Daniel Hemric – Richard Childress Racing’s No. 21 Chevrolet
If Hemric wins the Xfinity title, it’ll be for the “hard-nosed short-track racer that will not ever get an opportunity like this.”
The 26-year-old rookie – ancient by today’s NASCAR standards – made that proclamation prior to the start of the postseason.
Two months later, Hemric is in position to be that symbol due a display of his own hard-nosed talents last week at Phoenix.
The Richard Childress Racing driver took part in a nearly 13-lap battle with fellow rookie Cole Custer for the final Championship slot.
On the final restart, Hemric started on the front row with just two fresh tires. Custer, restarting behind him, had four.
A late charging Christopher Bell passed both of them with two laps to go, ensuring Hemric was safe – narrowly – points wise. But that didn’t keep Hemric from aggressively defending against Custer on the final lap before clearing him coming to the checkered flag and finishing fifth.
“Those are the moments you live for and you hope to get that excited about anything as your career goes,” Hemric said afterward. “I’m just very fortunate … it’s my rookie season, we’ve been through a lot together.”
Hemric clinched his championship spot while capping off a four-race stretch that saw him without his primary crew chief, car chief and an engineer. All had been suspended due a weight that fell off his No. 21 Chevrolet during practice at Dover in the first round.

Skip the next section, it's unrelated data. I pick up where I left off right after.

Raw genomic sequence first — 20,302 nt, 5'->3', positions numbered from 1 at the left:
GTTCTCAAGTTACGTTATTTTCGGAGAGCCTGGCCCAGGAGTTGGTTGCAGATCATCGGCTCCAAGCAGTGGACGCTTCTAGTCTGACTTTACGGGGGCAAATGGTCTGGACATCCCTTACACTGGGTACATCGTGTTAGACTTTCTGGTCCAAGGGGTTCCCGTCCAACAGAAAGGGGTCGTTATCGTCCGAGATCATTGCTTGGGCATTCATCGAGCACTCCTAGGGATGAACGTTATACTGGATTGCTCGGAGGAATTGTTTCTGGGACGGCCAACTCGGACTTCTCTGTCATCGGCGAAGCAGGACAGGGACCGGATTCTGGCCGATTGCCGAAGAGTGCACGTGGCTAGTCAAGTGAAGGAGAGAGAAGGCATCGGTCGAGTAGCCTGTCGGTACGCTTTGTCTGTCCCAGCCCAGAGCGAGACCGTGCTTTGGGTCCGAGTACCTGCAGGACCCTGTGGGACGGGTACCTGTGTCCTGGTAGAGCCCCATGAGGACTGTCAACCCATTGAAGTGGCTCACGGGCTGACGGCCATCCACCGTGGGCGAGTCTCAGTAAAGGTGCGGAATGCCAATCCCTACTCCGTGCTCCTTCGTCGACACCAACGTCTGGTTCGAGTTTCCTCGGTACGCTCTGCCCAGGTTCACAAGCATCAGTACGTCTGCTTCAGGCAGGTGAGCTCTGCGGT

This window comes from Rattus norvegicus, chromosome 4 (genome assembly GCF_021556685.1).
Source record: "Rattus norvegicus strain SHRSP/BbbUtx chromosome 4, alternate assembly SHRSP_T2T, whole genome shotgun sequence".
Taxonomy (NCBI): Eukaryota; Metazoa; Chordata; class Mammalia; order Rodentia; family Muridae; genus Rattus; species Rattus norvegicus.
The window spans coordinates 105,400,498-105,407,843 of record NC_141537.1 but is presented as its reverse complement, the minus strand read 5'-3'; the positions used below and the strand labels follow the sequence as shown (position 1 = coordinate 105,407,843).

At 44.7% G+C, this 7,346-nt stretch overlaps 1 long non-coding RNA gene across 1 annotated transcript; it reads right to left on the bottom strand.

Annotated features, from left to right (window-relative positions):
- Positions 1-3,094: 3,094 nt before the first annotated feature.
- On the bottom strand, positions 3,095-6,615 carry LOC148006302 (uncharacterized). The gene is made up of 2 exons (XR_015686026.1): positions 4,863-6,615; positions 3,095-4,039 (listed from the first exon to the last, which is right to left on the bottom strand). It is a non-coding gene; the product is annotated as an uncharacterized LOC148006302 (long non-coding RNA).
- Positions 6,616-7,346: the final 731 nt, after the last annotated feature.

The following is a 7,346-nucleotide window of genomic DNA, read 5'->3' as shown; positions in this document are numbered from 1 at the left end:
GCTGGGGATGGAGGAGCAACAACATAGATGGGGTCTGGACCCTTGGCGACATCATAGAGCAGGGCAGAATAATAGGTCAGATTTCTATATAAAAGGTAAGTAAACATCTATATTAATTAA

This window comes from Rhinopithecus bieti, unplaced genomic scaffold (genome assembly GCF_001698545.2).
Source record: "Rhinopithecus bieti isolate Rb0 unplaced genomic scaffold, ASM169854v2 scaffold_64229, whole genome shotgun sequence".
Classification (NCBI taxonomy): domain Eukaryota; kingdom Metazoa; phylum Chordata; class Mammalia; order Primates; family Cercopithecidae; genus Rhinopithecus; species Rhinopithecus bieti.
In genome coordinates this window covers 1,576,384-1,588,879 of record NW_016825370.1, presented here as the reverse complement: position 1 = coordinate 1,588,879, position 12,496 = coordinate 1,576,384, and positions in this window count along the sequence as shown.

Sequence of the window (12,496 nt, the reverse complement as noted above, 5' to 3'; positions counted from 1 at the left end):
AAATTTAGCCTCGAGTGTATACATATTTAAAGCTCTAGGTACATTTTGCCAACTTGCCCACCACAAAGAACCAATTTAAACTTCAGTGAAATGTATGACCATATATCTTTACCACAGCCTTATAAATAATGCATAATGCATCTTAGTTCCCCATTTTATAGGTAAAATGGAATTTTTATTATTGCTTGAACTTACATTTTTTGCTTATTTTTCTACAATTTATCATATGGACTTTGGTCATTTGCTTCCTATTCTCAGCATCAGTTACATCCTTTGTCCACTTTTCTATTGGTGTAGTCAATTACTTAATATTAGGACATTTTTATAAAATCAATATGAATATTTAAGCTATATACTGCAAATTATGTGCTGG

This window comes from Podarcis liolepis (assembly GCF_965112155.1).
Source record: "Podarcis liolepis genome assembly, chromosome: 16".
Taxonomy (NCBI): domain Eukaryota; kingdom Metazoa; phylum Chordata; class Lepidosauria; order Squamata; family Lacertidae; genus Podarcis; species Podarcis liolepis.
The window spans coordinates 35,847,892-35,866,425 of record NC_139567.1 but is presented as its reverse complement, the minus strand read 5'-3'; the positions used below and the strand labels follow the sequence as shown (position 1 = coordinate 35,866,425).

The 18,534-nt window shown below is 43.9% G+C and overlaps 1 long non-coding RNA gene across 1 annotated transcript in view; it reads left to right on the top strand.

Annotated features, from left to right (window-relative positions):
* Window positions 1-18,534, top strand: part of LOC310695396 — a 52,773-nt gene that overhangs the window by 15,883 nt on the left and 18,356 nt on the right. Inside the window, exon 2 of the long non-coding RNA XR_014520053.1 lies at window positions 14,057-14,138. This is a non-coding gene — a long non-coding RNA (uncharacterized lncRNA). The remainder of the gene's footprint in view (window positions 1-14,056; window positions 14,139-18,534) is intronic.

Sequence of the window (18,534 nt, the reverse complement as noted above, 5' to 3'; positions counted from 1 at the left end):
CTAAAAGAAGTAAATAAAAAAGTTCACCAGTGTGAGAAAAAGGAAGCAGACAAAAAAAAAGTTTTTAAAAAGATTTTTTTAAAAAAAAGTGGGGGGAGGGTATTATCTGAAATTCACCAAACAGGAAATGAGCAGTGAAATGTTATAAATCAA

Randall Burnett, who was Hemric’s interim crew chief in those four races, will remain in the position for the season finale.
Before Phoenix, Hemric finished seventh (Charlotte), 18th (Kansas) and 14th (Texas).
The fifth-place finish at Phoenix was his seventh top five of the year, but just his second in the playoffs.
Only one of his top fives, at Chicagoland, came on a 1.5-mile track.
“The heart of this group has done an unbelievable job just rebounding and sticking together and coming through the struggles with out heads held high and making the most of every weekend, and that’s why as a rookie group together we’ve been able to accomplish the things we have.”
While he and Sadler both hope to win their first race of the season, Hemric is also looking for his first NASCAR win overall.
Hemric would make history if he were to win the championship without having won a race in any of NASCAR’s three national touring series.
Said Hemric: “Hopefully we’ve saved our best for last.”